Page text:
Per Stirling Capital Outlook – July
The Cambridge Dictionary defines the term “light at the end of the tunnel” as “signs of improvement in a situation that has been bad for a long time, or signs that a long and difficult piece of work is almost finished”. From a medical, economic and societal perspective, we believe that there is growing evidence of a distant light, at the end of this long and very dark pandemic tunnel.
This “light” is being powered by two sources. The first is on the medical front, where there are currently 179 different coronavirus vaccines being developed, of which 17 are already in clinical trials, and almost all of which are, at least thus far, reporting very encouraging results.
In fact, Dr. Fauci just noted, in an interview with CNN’s David Axelrod, that he has been told by the companies developing these vaccines that they “would have doses to the tunes of tens of millions early in the year, and up to hundreds of millions as we get well into 2021”, and that “with a successful vaccine — if we could vaccinate the overwhelming majority of the population — we could start talking about real normality again.” He went on to say that, “I think with a combination of good public health measures, a degree of global herd immunity and a good vaccine, which I do hope and feel cautiously optimistic that we will get, I think when we put all three of those together, we will get control of this, whether it’s this year or next year. I’m not certain”.
In the meantime, an improved understanding of how to best treat the virus, a new and relatively effective generation of therapeutics, and a 15-year decline in the average age of COVID-19 patients have already combined to produce an almost one-third reduction in the mortality rate for COVID-19 patients in intensive care. This statistic is particularly impressive considering that it is in spite of the pressures imposed on the U.S. healthcare system by the renewed surge in both overall coronavirus cases and hospitalizations.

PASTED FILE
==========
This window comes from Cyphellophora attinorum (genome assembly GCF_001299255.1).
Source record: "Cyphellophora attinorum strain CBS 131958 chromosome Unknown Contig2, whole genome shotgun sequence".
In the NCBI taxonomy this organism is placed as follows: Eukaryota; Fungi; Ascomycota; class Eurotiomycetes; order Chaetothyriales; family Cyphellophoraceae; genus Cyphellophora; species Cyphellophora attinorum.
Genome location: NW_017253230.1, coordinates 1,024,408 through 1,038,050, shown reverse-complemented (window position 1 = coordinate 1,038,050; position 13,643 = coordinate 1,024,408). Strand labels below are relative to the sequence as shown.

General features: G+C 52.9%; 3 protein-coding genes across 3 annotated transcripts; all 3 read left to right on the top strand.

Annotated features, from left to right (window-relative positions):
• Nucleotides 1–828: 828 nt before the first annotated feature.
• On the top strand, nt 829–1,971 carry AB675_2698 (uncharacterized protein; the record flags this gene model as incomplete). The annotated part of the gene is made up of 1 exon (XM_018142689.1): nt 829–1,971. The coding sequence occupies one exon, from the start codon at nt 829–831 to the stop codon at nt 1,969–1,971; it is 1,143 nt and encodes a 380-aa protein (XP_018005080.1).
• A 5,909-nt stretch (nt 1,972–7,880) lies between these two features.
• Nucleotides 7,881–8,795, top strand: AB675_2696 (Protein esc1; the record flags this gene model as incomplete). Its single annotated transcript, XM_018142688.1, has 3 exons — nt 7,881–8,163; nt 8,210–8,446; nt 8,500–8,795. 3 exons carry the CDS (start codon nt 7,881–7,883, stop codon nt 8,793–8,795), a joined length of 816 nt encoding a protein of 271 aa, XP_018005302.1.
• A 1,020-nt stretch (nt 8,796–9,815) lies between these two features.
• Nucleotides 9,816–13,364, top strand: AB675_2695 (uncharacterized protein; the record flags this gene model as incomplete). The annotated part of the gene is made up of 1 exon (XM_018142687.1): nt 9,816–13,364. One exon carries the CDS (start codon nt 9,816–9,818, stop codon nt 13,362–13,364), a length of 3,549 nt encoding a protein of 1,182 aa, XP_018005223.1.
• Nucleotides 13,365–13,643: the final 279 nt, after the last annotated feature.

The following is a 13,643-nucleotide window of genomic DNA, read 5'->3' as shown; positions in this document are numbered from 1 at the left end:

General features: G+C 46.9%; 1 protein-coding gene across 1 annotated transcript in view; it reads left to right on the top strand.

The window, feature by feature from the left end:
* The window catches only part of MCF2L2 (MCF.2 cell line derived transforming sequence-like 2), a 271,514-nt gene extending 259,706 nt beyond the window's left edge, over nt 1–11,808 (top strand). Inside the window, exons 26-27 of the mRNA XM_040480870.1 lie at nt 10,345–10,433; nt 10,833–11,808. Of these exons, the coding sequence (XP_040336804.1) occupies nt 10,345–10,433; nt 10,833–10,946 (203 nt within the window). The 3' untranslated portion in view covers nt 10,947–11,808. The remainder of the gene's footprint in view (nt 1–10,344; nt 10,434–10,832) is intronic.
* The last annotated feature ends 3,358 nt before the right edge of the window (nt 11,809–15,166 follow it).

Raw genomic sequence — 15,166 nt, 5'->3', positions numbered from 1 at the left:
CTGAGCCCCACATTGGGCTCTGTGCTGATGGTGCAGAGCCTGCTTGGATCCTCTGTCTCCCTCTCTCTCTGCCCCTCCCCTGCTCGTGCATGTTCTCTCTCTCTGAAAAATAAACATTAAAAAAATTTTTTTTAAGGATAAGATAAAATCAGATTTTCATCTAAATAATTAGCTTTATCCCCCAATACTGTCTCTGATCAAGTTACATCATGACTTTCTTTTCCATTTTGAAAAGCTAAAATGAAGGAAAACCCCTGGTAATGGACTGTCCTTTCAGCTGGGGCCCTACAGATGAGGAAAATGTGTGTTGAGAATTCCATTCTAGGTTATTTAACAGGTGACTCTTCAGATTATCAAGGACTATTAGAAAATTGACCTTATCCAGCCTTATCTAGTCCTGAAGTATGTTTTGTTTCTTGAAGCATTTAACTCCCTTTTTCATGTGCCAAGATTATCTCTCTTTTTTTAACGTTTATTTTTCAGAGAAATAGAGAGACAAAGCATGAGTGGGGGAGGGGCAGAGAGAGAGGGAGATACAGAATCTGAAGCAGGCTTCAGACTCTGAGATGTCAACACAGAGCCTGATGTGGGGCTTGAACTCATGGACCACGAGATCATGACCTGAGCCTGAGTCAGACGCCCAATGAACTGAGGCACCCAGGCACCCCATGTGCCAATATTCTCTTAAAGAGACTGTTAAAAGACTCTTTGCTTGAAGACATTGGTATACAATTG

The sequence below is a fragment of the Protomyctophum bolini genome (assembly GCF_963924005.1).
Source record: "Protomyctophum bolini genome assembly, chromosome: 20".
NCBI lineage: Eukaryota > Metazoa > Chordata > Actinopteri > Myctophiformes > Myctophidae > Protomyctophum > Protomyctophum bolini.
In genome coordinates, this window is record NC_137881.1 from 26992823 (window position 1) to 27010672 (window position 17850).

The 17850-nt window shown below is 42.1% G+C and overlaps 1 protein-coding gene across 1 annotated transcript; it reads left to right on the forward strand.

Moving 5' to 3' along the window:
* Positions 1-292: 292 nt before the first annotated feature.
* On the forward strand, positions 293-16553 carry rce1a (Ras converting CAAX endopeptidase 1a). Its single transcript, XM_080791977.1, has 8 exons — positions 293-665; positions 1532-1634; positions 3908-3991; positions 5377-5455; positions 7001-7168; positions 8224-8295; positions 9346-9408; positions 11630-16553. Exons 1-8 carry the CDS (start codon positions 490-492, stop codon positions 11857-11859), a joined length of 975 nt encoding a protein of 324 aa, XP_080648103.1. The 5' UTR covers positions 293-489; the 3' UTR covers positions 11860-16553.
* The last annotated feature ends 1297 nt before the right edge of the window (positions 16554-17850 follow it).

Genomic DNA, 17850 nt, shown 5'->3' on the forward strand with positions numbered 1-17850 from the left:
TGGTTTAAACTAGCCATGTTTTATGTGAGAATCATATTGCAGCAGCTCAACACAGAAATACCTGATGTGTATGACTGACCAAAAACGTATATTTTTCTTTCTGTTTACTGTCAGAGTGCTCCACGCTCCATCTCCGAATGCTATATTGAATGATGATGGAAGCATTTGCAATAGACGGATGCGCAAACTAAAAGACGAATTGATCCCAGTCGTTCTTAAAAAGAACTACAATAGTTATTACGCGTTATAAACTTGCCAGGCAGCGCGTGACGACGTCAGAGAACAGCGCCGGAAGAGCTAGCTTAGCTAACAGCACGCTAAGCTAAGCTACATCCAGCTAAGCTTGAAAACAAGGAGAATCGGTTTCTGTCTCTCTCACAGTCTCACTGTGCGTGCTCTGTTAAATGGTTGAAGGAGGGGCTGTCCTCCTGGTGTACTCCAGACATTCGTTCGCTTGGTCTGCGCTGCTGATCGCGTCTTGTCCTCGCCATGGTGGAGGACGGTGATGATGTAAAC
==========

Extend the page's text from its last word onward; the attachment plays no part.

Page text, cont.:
Indeed, as was just noted by Dr. Amesh Adalja, an infectious disease and critical care physician at Johns Hopkins, “It is clear in July 2020 that we know much more about this virus, the complications it can cause, and how to prevent those complications than we did in March 2020.”
The other factor powering this distant “light” is the global fiscal and monetary policy response, which has been both historic and heroic. If you look at the U.S., as an example, the coronavirus pandemic blew a $3 trillion hole in the domestic economy, and the Treasury Department and Federal Reserve filled it with approximately $10 trillion of stimulus, a sum more than sufficient to resuscitate the domestic economy from its government-induced coma, and lift it out of intensive care, albeit certainly not out of the hospital.
As noted by renowned economist David Rosenberg, “The market is doing the math and seeing the $3 trillion collapse in GDP has been way more than offset by what will be $10 trillion in fiscal and monetary policy stimulus”. The economy seems to be doing those same calculations, as shown by its explosive bounce off of the bottom. This extraordinary rebound is displayed in the bar charts (above), which illustrate economic data from the U.S., Europe and the Pacific, as measured against year-earlier levels.
What was probably even more important to the markets than the nominal size of the rebound was the dramatic degree by which the rebound exceeded expectations, as markets are priced based upon future expectations. When actual conditions turn out to be significantly better or worse than expected, the markets need to reprice accordingly (in this instance, with a greater-than-30% rebound in equity prices from their March 23rd lows).
You can see the enormity of this upside surprise in the appropriately-named Citi Economic Surprise Index (red line, above), where expectations are benchmarked at “0” (the black horizontal line) and the variance from the “0” line indicating the size of the surprise (positive for better than expected and negative for worse than expected). It is also noteworthy, however, that the change in yield on 10-Year Treasury notes, which normally tracks the Citi Surprise Index very closely, has barely moved, which suggests either that bond investors do not trust the strength and sustainability of the economic recovery, or that all of the government stimulus is so distorting the bond markets that interest rates can no longer be depended on as an indication of economic conditions.